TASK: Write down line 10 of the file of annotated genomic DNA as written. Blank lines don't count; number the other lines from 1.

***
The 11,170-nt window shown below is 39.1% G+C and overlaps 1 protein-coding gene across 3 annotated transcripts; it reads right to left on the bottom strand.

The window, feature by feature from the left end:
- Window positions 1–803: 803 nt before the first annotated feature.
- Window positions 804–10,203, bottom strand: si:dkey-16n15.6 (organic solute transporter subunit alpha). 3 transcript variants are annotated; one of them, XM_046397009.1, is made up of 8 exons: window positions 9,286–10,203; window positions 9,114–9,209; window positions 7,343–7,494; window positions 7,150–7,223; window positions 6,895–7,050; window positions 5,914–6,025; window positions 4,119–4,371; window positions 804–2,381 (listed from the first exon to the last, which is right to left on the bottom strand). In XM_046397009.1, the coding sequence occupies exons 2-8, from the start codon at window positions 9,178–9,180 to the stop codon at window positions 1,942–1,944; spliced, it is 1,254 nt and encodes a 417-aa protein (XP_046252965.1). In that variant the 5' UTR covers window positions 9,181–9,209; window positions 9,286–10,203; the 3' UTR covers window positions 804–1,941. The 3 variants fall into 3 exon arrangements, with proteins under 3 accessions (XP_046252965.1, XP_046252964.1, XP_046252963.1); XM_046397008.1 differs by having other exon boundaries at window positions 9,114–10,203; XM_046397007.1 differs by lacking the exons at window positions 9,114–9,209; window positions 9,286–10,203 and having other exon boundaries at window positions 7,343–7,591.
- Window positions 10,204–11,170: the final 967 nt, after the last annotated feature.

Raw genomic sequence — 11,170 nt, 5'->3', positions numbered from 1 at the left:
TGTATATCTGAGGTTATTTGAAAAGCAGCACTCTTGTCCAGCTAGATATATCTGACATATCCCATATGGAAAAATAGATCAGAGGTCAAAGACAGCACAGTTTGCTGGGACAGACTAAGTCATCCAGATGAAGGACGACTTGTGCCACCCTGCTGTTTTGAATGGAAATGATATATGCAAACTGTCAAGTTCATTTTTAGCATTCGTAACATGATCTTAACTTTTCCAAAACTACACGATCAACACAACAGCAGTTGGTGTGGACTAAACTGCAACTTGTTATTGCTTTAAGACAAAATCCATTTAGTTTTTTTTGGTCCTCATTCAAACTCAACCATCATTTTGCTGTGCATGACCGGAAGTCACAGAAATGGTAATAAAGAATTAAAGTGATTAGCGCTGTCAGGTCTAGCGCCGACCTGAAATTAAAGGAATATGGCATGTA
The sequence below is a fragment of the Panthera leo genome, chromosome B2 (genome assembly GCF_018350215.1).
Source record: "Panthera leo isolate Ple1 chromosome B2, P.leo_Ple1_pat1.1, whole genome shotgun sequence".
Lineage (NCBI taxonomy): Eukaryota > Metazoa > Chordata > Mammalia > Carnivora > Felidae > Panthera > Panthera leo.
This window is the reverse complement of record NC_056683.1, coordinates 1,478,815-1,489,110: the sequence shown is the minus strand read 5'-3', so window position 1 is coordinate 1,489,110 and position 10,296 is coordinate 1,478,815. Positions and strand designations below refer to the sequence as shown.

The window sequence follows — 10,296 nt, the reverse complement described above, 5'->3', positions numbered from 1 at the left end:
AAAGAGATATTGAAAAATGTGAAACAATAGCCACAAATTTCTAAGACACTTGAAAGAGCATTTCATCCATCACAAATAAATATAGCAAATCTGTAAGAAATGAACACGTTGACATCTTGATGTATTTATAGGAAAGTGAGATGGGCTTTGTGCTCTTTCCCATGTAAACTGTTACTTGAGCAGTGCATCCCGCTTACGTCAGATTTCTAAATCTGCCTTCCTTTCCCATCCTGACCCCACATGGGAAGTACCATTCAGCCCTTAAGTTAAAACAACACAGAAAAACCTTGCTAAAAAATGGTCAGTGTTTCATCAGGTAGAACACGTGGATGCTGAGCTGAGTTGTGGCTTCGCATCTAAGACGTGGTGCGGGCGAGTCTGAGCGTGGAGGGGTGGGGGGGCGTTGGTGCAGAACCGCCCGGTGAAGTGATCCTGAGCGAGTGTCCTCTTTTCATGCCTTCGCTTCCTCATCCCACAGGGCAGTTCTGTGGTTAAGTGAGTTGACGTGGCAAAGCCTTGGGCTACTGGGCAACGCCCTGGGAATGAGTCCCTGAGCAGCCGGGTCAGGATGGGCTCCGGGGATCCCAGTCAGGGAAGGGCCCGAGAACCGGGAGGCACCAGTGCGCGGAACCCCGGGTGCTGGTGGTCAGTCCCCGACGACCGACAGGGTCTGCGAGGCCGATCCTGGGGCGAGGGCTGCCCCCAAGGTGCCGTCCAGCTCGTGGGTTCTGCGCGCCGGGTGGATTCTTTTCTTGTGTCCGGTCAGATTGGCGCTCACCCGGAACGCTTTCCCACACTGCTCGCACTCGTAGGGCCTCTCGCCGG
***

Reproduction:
Lineage (NCBI taxonomy): Eukaryota > Metazoa > Chordata > Mammalia > Carnivora > Felidae > Panthera > Panthera leo.